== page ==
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Club Med Will Expand into New Market With First South Africa Resort

After a decade of planning, Club Med has confirmed plans to build its first resort in sub-Saharan Africa. The global resort operator has signed a memorandum of understanding (MOU) with a local partner, as yet unnamed, to construct a resort north of the coastal city of Durban, in South Africa’s eastern KwaZulu-Natal (KZN) province.

While the finer details have not been disclosed, it’s expected the new resort will offer upward of 350 rooms, with extensive conference facilities on-site. It will be situated on a 30-hectare coastal site, six miles from King Shaka International Airport. Emirates and British Airways both offer direct flights to the city.

But perhaps more interesting than “what” is the “why”: Why has Club Med chosen South Africa, why KwaZulu-Natal, and why now?

The expansion into sub-Saharan Africa certainly fits with Club Med’s aggressive strategy.

“Club Med’s development policy, and the tradition of Club Med, is to open three to five resorts each year. That is the plan globally,” explained Olivier Hannaert, managing director of Club Med Southern Africa.

It’s been slow off the mark when it comes to Africa though. Of the 69 Club Med resorts across the globe only five are situated in continental Africa, with none south of the equator.

The planned resort ticks the “Africa” box, but the warm seas, tropical reefs, and established demand for coastal resorts would suggest Kenya or Tanzania — particularly the island of Zanzibar — are the more obvious choice for growth. Why South Africa?

“Yes, it’s natural to open a resort in Zanzibar, but our competitors are already there, and in Kenya we have not yet found a property that fits with our expectation,” said Hannaert. “We believe Club Med is a strong enough brand to open a resort where nobody has opened a resort before us. We create the market; we create the destination. South Africa makes good sense because of the combination of bush and beach experiences. We also have an office in South Africa, and the domestic market is strong.”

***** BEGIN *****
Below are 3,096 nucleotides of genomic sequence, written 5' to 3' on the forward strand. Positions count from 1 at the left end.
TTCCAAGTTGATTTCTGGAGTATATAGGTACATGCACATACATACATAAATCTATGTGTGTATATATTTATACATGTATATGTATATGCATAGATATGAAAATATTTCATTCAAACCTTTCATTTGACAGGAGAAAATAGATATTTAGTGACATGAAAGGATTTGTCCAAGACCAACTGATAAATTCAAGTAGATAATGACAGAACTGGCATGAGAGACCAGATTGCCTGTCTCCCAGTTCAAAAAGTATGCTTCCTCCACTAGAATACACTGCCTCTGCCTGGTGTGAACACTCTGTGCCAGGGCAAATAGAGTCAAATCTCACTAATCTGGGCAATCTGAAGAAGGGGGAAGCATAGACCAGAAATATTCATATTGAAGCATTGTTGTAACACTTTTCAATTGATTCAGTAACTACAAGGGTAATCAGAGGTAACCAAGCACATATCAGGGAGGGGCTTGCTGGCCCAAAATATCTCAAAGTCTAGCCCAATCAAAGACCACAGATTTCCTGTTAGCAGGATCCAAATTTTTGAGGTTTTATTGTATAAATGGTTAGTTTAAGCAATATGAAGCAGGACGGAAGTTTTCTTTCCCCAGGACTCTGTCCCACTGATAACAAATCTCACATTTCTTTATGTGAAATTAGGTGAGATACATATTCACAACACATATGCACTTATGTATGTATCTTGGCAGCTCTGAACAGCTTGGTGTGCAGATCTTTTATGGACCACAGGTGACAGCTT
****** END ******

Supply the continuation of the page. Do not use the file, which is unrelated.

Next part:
Within South Africa it’s the Western Cape province that draws the bulk of inbound and domestic tourism, but its cold, wet winters make it a highly seasonal destination unsuitable for a large resort needing year-round occupancy. KwaZulu-Natal also offers the benefit of combining a beach destination with the “Big Five” safari reserves in the north of the province.

“The KZN north coast offers year-round sunshine and is accessible as a self-drive destination,” said John Ridler, spokesperson for tour operator Thompsons Holidays. “This will make the Club Med experience more affordable for local travelers and will be excellent for incentive travel. Club Med will no doubt also attract international visitors which will expose South Africa to a much wider audience.”
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